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ASB: Wage Price Spiral Spells Trouble For The RBNZ

NEW ZEALAND

ASB note that the labour market “figures were still partly clouded by Omicron disruptions and potential HLFS noise. Looking beyond the quarterly volatility it is clear that the labour market still looks extremely tight, with employment well above its maximum sustainable level, stretched labour utilisation metrics and the unemployment rate still close to record lows. Wage inflation looks to be stirring, with annual growth in private sector labour costs rising to 3.4%, the highest since 2008. What’s more, the distributional figures showed a broadening front of wage increases, pointing to a wage-price spiral unfolding. Despite softening signs on the outlook for economic activity, we expect the labour market to remain tight and the unemployment rate to remain close to record lows over the 2nd half of 2022 and into 2023. High inflation looks to be increasingly entrenched and domestically driven and this necessitates forceful action and tough talk by the RBNZ to ensure future inflation outcomes align with the 1-3% inflation target. The global scene is wobbly and NZ and global growth is slowing, but we expect the RBNZ to deliver a 50bp hike in the August MPS and 125bp hikes in total by year-end (3.75% OCR peak). A relaxation in tight labour market conditions is needed to cool inflation, and we have flagged a 2024 timeframe for when the OCR can move to less restrictive levels.”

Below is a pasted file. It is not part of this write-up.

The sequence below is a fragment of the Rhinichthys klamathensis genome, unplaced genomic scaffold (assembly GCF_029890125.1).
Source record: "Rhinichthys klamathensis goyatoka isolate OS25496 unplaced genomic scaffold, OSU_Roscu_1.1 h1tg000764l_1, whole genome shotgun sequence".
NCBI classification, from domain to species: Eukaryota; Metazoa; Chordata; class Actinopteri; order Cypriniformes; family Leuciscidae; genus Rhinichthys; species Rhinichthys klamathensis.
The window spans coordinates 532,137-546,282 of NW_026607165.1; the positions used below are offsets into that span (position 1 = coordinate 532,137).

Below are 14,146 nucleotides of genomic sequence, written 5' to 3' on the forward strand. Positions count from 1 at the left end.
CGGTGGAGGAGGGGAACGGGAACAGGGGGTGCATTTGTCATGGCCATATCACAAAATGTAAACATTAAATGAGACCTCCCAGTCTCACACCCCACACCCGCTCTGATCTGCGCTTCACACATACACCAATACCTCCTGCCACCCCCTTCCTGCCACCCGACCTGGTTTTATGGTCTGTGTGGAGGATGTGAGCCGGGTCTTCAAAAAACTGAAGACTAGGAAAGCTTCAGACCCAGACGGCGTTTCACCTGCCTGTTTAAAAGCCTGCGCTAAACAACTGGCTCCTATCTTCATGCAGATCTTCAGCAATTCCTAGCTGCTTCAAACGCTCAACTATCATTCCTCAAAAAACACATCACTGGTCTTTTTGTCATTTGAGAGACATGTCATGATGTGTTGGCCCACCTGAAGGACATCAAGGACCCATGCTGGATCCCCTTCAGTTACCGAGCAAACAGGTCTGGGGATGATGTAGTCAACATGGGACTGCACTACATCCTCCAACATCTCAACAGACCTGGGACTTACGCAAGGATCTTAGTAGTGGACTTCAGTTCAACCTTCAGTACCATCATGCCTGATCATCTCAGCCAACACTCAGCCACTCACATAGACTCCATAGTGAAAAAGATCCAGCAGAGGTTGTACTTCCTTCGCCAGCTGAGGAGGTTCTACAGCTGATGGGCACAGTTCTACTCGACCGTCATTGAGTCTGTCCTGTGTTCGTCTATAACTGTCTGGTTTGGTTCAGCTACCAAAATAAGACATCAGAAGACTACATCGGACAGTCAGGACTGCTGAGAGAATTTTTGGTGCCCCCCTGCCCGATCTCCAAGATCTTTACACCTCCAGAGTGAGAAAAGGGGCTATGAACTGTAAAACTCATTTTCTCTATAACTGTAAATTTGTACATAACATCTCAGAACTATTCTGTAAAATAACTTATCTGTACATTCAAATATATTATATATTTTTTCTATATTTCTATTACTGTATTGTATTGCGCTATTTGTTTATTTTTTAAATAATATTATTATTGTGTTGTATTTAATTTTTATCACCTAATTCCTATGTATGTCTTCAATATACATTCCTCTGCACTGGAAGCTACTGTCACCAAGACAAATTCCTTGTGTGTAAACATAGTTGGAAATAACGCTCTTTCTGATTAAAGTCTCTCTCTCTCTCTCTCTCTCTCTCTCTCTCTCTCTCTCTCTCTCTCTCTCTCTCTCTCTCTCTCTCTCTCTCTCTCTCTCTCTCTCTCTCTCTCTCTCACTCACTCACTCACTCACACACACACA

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ASB note that the labour market “figures were still partly clouded by Omicron disruptions and potential HLFS noise. Looking beyond the quarterly volatility it is clear that the labour market still looks extremely tight, with employment well above its maximum sustainable level, stretched labour utilisation metrics and the unemployment rate still close to record lows. Wage inflation looks to be stirring, with annual growth in private sector labour costs rising to 3.4%, the highest since 2008. What’s more, the distributional figures showed a broadening front of wage increases, pointing to a wage-price spiral unfolding. Despite softening signs on the outlook for economic activity, we expect the labour market to remain tight and the unemployment rate to remain close to record lows over the 2nd half of 2022 and into 2023. High inflation looks to be increasingly entrenched and domestically driven and this necessitates forceful action and tough talk by the RBNZ to ensure future inflation outcomes align with the 1-3% inflation target. The global scene is wobbly and NZ and global growth is slowing, but we expect the RBNZ to deliver a 50bp hike in the August MPS and 125bp hikes in total by year-end (3.75% OCR peak). A relaxation in tight labour market conditions is needed to cool inflation, and we have flagged a 2024 timeframe for when the OCR can move to less restrictive levels.”